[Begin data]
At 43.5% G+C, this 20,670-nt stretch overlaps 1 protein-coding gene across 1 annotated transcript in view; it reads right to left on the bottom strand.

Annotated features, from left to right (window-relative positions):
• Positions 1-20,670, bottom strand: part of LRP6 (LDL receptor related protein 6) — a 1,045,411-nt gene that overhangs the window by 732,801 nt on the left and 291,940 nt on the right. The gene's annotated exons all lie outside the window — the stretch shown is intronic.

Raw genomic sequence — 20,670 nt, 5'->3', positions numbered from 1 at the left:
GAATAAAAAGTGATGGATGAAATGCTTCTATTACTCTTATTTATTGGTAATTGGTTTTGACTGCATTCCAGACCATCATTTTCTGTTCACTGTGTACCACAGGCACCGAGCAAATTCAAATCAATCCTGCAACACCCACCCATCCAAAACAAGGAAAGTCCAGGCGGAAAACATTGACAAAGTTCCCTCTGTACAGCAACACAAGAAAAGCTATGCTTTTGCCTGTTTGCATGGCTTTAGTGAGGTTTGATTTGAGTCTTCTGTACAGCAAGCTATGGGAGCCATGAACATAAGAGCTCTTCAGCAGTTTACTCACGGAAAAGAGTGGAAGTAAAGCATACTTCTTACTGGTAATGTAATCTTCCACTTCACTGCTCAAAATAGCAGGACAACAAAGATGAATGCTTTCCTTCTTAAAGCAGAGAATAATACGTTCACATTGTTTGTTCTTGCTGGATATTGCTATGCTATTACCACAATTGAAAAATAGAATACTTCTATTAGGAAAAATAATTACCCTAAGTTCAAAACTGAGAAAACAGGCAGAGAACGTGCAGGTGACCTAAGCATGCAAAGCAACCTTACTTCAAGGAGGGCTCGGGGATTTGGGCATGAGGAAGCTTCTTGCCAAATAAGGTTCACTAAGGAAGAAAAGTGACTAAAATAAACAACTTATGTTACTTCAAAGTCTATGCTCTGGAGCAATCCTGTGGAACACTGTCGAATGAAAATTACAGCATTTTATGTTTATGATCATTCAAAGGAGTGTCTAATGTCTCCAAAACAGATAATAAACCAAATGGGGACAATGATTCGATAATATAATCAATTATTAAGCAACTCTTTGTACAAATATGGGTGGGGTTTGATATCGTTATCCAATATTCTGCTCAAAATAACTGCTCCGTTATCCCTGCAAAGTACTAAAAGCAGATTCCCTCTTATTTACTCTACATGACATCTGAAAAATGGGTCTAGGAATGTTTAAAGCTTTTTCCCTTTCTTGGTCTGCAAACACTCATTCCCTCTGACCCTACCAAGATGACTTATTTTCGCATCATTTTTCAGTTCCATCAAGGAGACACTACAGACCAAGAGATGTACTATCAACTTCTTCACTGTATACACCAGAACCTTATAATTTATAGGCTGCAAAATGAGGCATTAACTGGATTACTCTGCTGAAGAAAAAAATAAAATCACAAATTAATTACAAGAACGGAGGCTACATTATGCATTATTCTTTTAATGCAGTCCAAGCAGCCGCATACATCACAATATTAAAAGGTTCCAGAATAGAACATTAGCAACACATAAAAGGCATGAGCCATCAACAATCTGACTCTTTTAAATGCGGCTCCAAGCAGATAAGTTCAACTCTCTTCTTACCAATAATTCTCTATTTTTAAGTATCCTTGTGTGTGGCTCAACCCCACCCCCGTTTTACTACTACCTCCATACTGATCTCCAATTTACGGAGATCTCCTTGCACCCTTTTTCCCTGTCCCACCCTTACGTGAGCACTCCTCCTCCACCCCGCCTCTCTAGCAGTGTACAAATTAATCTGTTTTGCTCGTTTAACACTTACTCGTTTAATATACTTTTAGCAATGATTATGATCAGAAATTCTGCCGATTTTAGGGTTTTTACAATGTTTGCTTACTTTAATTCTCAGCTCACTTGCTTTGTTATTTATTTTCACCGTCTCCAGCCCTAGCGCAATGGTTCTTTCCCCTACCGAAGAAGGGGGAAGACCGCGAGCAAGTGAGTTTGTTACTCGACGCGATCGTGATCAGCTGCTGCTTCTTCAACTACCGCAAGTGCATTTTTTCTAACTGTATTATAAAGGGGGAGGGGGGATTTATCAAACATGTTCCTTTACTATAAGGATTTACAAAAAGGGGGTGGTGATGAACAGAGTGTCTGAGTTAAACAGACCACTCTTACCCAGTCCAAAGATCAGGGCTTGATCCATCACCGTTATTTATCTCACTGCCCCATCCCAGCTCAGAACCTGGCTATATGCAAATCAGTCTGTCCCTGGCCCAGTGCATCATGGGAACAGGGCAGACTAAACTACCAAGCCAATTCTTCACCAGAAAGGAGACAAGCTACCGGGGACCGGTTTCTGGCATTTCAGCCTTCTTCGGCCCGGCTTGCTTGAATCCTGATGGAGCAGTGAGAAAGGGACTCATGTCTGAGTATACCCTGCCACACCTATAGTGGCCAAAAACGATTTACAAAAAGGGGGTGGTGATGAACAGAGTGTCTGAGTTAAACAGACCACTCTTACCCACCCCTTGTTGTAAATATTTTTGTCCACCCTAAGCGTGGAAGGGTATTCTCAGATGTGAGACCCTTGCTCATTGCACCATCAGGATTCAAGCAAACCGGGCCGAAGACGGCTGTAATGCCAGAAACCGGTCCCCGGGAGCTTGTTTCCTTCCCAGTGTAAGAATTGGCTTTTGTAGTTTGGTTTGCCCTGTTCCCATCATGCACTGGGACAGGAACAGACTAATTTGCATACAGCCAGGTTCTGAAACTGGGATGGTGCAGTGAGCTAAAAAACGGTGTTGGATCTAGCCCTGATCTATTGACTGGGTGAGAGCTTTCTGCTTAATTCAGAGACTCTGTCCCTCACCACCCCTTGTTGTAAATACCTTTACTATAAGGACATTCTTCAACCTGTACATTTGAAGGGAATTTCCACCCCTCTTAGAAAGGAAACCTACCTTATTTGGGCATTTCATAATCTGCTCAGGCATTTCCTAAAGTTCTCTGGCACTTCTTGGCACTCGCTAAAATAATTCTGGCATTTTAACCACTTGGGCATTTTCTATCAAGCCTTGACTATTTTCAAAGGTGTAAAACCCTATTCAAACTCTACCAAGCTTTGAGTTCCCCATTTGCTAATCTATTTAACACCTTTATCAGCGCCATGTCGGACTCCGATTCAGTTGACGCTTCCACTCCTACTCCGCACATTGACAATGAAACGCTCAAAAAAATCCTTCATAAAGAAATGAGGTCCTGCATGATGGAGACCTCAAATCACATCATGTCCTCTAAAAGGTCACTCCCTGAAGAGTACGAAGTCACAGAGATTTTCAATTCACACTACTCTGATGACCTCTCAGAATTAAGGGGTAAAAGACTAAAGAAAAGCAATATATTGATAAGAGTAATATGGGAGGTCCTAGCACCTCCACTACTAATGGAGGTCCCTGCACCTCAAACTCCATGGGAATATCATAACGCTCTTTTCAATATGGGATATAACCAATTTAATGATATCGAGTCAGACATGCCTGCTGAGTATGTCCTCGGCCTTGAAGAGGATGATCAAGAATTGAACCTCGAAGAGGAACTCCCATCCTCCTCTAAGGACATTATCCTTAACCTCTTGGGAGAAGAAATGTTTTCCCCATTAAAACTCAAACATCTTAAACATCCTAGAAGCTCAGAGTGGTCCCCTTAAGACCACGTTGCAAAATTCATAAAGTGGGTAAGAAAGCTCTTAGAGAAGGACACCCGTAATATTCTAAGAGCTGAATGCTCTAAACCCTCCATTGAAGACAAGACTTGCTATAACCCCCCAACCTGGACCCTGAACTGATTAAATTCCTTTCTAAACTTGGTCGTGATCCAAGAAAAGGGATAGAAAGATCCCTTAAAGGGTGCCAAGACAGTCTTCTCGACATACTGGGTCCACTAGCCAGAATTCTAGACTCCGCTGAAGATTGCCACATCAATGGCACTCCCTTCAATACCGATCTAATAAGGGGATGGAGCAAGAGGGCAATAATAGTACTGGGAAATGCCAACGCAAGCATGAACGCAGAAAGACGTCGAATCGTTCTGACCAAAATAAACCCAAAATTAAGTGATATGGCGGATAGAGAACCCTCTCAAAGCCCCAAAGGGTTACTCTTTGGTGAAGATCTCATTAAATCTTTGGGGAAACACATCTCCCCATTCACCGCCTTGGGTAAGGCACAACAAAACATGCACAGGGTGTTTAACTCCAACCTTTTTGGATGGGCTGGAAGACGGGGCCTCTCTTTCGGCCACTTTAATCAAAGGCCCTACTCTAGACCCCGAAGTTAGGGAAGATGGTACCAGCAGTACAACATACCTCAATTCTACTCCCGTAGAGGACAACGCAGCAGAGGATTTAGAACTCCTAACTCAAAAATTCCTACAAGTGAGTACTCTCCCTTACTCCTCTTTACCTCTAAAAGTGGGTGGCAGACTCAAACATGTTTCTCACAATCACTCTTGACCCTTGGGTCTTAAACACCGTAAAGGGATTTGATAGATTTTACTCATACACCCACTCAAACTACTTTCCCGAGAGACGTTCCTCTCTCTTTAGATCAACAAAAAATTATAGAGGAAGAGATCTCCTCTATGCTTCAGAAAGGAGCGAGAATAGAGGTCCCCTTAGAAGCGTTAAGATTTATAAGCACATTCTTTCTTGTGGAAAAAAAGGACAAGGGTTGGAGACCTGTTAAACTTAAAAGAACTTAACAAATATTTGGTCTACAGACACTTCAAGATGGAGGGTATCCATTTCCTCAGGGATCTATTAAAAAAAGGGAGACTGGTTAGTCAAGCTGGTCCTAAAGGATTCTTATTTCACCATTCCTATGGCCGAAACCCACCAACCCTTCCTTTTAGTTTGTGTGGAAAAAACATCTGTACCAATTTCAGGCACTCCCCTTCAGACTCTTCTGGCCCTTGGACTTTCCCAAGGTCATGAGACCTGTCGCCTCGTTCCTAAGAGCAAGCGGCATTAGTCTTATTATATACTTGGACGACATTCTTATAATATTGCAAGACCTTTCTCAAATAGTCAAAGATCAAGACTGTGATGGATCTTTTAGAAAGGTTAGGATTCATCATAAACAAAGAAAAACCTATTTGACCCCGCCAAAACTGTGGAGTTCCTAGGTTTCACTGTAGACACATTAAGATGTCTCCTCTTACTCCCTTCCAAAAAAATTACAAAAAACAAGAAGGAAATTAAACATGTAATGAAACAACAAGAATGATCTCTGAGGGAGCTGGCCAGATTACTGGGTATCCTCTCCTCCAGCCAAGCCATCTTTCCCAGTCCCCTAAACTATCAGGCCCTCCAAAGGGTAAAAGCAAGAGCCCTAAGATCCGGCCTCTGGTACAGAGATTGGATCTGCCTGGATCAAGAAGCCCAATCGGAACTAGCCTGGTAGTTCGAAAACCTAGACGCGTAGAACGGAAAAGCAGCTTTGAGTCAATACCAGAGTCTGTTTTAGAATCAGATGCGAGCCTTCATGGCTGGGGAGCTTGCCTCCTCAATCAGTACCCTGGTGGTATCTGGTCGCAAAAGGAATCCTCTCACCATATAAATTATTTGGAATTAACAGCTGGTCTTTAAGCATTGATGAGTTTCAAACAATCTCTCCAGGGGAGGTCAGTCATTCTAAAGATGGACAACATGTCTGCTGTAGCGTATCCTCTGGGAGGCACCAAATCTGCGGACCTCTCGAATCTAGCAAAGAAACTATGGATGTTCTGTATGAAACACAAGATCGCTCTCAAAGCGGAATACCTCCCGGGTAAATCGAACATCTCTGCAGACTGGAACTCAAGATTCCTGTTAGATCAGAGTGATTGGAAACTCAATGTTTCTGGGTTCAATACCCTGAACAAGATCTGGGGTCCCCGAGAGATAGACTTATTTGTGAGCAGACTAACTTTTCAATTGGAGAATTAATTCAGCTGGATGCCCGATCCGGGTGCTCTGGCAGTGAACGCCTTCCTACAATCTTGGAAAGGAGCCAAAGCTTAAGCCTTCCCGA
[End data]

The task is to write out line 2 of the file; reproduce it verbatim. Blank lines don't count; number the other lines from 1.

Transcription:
Annotated features, from left to right (window-relative positions):